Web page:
Cecilia Ford, who has been a psychologist in private practice in New York City since 1987, has addressed emotional issues for Women’s Voices in many articles over the years. Today she considers how two new books evaluate the experience of the woman who lives alone.
On My Own, by Florence Falk, is subtitled “The Art of Being A Woman Alone.” Since 1970, the percentage of single adults in the United States has increased from 28 percent to 42 percent, and more than half are women. In this book, psychotherapist Falk addresses the ways in which attitudes about the woman alone have evolved—and, more important, how they have not. She asserts that for women, being alone presents special challenges and difficulties that are different and distinct from those faced by men. Falk also believes that the ability to tolerate solitude is essential to women’s personal development and growth.
For many of us, despite the many advances brought about by feminism, to be an unmarried female means that we are not “wanted,” Falk says: “We don’t automatically call unmarried women spinsters anymore . . . (b)ut the archetype of the spinster is still alive in our unconscious: she has simply morphed into her present incarnation as the woman alone—that is to say, the stoic, sometimes quietly mournful woman who has missed out on finding a partner and carries some shame or guilt about it.”
Making assumptions that we don’t automatically make about men, we often assume that the single woman is not single by choice: Something is amiss. Falk demonstrates how much of this attitude is based not only on outdated social conventions but also the difference in the way men and women define themselves. Women often define themselves in terms of their relationship to the others in their lives. Beginning in early adolescence (and often with an attendant drop in self-esteem), they ask the question “How do others see me?” For many of us a lifelong quest begins to be seen as desirable and worthy in the eyes of the other. As Falk puts it, “(I)t is one thing to be guided by good mirroring—something we all need throughout our lifetime—quite another to depend upon the way that others view us, our sense of self rising and falling according to another person’s opinion.” This kind of dependency, still so common in girls and women, puts them in a perilous position. At any time, the withdrawal of love or approval can lead to not just an interpersonal loss, but also a devastating blow to her sense of self.
The antidote, Falk says, is for women to actively cultivate the experience of solitude. She believes that the ability to be alone is critical to self-development and personal growth. Throughout the book, using case histories from her practice, she also demonstrates how crucial this ability is to forming relationships. The more independent people are, the more sure they can be that they are entering a relationship for the right reasons and will not be trapped by fear when it is challenged.
Falk’s book is mostly descriptive, and doesn’t offer much in the way of practical advice. For a more engaging descriptive view, try Anna Quindlen’s latest bestseller Still Life with Bread Crumbs, a novel, which illustrates many of the points Falk is making by telling the story of Rebecca Winter, a divorced woman in her 60s. Financially strapped by the demands of caring for her aging parents, she rents out her New York City co-op for a year and takes a lease, sight-unseen, on a “charming” cabin in a rural community upstate. A photographer, she had achieved early fame and success with a series of black and white photos chronicling moments of domestic life (such as the one referred to in the book’s title, her most well-known photo) decades earlier, when she had been married to a pompous, self-involved university professor.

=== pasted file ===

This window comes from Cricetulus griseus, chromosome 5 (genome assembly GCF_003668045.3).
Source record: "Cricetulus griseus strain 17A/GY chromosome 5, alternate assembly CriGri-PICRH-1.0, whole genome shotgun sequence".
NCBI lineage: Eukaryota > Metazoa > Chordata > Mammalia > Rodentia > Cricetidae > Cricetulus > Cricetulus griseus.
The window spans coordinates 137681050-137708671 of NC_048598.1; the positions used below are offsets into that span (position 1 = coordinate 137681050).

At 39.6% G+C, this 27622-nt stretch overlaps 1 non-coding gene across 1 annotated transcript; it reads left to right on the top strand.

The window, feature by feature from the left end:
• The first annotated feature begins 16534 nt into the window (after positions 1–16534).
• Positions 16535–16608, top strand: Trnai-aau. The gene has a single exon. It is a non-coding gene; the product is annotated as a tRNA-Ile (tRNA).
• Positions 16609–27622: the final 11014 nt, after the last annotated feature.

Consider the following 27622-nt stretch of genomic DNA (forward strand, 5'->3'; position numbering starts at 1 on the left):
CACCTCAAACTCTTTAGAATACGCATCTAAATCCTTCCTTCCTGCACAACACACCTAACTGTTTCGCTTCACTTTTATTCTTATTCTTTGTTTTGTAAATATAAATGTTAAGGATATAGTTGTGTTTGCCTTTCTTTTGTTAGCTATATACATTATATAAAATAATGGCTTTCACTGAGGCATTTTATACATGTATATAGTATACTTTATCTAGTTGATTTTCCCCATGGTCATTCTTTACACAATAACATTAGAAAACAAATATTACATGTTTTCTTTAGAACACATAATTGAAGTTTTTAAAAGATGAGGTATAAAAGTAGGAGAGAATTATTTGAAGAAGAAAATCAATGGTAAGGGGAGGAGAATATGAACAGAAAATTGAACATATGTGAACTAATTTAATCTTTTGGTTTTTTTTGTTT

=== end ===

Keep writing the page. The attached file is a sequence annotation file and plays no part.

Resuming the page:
Having divorced her husband (who leaves her for the first of what is to be a string of ever-younger women), she makes a modest living being represented by a (hilariously) self-important agent. Her son now grown, her best work seemingly behind her, Rebecca ambivalently embraces the solitude that this cabin offers her, reasoning that the money she will be earning from the rental of her apartment will make it worthwhile. During the course of her year in the cabin, she endures more than she imagined she would, trapped at times by bad weather and challenged by the cabin’s isolation and lack of creature comforts. These hurdles lead her to find new strengths, and she finds herself re-investing in her work and taking it in a different direction. Meanwhile, her independence allows her to make an unconventional choice of a new lover, one that would have been impossible if she were too dependent on how others see her.
While On My Own is well written and worthwhile, it’s somewhat meandering, and at times, disjointed. Meanwhile, Quindlen’s fictional character, Rebecca, illustrates most of the points Falk makes. Though Still Life is at times predictable and perhaps prone to tying up loose ends a little too neatly, I found Quindlen’s characters recognizable and vivid. This entertaining novel demonstrates how by “embracing” her aloneness rather than seeking the validation of others, Rebecca is able to grow in a way that makes her subsequently more open to a mature relationship in the end. The writer does a great job of showing how a woman who overcomes her neediness can wind up choosing a life that she truly wants.